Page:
In deprecated style they are expected to output to gl_FragColor. In new style, Ray binds the output to out_FragColor.

Vertex shaders

Their input depends on the vertex type currently in use. The default is written as follows:

Name Type Description
in_Vertex vec2 Position of the vertex
in_Color vec4 Color of the vertex
in_TexCoord vec2 Position in the vertex

They’re just expected to output to what’s the input of fragment shaders.

Geometry shaders

There’s not much to say about them, except that Ray doesn’t provide a way to manually tell GL what input they expect and what they output. You need to use the new style to specify this right into the code of the shader.

Usage from Ruby

You can get the shader of a view and recompile it to use your own code. Notice #shader does not return a copy of the shaders (shaders, in fact, cannot be copied).

 # omitted arguments (like :geometry below) mean "keep the shader used
 # currently".
 window.shader.compile :frag => "file.glsl", :vertex => "vertex.glsl"

 # You can use IOs or StringIOs too.
 window.shader.compile :frag => StringIO.new(<<-shader)
   /* Work! */

You can also create your own shader with Ray::Shader#new and ask a drawable to use it.

# arguments are forwarded to #compile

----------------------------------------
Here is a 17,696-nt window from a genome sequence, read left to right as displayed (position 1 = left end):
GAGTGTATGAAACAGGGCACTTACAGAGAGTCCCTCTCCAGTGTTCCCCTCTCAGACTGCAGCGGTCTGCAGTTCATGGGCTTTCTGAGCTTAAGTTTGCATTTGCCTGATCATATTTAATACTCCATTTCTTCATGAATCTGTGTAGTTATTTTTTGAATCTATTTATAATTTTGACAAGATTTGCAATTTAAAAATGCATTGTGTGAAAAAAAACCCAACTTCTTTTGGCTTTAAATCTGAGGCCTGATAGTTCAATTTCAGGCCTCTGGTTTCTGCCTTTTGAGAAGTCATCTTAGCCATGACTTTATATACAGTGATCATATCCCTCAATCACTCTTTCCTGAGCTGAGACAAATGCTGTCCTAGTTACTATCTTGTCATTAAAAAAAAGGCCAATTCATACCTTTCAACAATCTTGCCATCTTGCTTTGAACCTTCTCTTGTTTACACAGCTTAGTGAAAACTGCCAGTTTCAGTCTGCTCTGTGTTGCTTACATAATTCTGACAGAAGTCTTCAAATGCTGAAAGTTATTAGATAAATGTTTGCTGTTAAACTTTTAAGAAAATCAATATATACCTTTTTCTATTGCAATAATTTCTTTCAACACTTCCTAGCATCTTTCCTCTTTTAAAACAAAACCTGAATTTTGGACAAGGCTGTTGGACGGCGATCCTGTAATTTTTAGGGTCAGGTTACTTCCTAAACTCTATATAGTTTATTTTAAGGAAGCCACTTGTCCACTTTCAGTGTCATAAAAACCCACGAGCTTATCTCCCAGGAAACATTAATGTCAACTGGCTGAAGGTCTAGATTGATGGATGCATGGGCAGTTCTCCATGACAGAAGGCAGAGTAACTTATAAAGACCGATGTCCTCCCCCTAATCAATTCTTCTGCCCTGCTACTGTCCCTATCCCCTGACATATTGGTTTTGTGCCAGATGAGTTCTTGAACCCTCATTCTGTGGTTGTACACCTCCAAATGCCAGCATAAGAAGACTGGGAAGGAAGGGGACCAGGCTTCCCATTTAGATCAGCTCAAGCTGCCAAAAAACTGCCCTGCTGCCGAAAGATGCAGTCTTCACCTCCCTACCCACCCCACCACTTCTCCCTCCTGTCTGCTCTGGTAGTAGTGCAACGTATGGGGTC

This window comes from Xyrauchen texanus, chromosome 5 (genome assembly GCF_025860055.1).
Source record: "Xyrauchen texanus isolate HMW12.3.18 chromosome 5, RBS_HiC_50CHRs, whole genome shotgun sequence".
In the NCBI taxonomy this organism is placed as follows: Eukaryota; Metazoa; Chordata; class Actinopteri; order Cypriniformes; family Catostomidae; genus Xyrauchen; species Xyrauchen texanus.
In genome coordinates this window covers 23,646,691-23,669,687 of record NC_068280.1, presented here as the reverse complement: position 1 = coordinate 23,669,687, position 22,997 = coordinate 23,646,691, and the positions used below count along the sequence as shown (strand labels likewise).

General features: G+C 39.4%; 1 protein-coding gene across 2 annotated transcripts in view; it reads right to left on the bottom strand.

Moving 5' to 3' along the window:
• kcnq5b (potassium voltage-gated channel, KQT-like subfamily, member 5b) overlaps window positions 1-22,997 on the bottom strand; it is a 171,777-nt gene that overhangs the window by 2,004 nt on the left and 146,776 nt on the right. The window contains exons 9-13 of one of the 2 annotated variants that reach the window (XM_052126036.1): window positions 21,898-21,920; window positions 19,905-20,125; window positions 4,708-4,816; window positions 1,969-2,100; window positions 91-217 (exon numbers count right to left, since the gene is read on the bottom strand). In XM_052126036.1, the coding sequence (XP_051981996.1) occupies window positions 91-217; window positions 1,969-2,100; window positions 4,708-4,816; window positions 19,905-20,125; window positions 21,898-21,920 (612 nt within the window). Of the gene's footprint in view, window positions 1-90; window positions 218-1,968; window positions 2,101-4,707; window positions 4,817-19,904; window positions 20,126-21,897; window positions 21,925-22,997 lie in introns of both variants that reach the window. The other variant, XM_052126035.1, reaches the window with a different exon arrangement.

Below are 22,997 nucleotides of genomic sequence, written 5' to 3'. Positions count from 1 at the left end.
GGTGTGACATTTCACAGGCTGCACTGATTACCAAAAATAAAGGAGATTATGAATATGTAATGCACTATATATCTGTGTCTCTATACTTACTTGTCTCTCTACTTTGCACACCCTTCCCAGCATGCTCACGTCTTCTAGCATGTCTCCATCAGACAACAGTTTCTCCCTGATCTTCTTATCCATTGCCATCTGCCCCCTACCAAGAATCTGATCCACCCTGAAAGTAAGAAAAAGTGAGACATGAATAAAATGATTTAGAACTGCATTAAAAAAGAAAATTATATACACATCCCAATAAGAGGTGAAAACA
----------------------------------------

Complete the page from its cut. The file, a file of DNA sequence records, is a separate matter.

shader = Ray::Shader.new(:vertex => "...")

object.shader = shader

You’ll probably want to set your own uniforms when writing more complex shaders. This can be done using the #[]= method:

 shader[:foo] = [0, 1, 2]
 shader[:bar] = 32.0

Ray allows to set uniforms of many types, but not arrays that contain more than 4 floats, or that contain something else than float. You’ll need to fill them manually:

# Assuming array is an array of vec3.
shader["array[2]"] = [0.1, 2.1, 3.4]

Custom drawables

Ray allows you to create your own drawables. You can rewrite Ray::Sprite in Ruby, for example. Let’s try that. :)

class CustomSprite < Ray::Drawable

That subclass needs to implement its own initialize method to tell Ray how many vertices it needs to have. You can do it like this:

def initialize(image)
  super() # Always call this
  self.image = image

  # You need to tell Ray how many vertices you're going to use.
  self.vertex_count = 4

attr_reader :image

def image=(val)
  @image = val

  # Whenever your vertices must be updated, call this method.

Then, when Ray will try to draw your drawables, it will call two methods:

  1. fill_vertices, to push the data to draw. This will (or should) happen rarely.
  2. render, to actually draw. You’ll need low-level OpenGL calls here.

Here’s how we would do it here:

def fill_vertices
  # Specify each vertex: position, color, texture coordinate.
   Ray::Vertex.new([0,        0],        Ray::Color.white, [0, 0]),
   Ray::Vertex.new([@image.w, 0],        Ray::Color.white, [1, 0]),
   Ray::Vertex.new([@image.w, @image.h], Ray::Color.white, [1, 1]),
   Ray::Vertex.new([0,        @image.h], Ray::Color.white, [0, 1]),

# Ignore index for now. first is the index of the first vertex we will
# render.
def render(first, index)
  # Tell OpenGL what texture to use.

  # Draw!
  Ray::GL.draw_arrays :triangle_fan, first, 4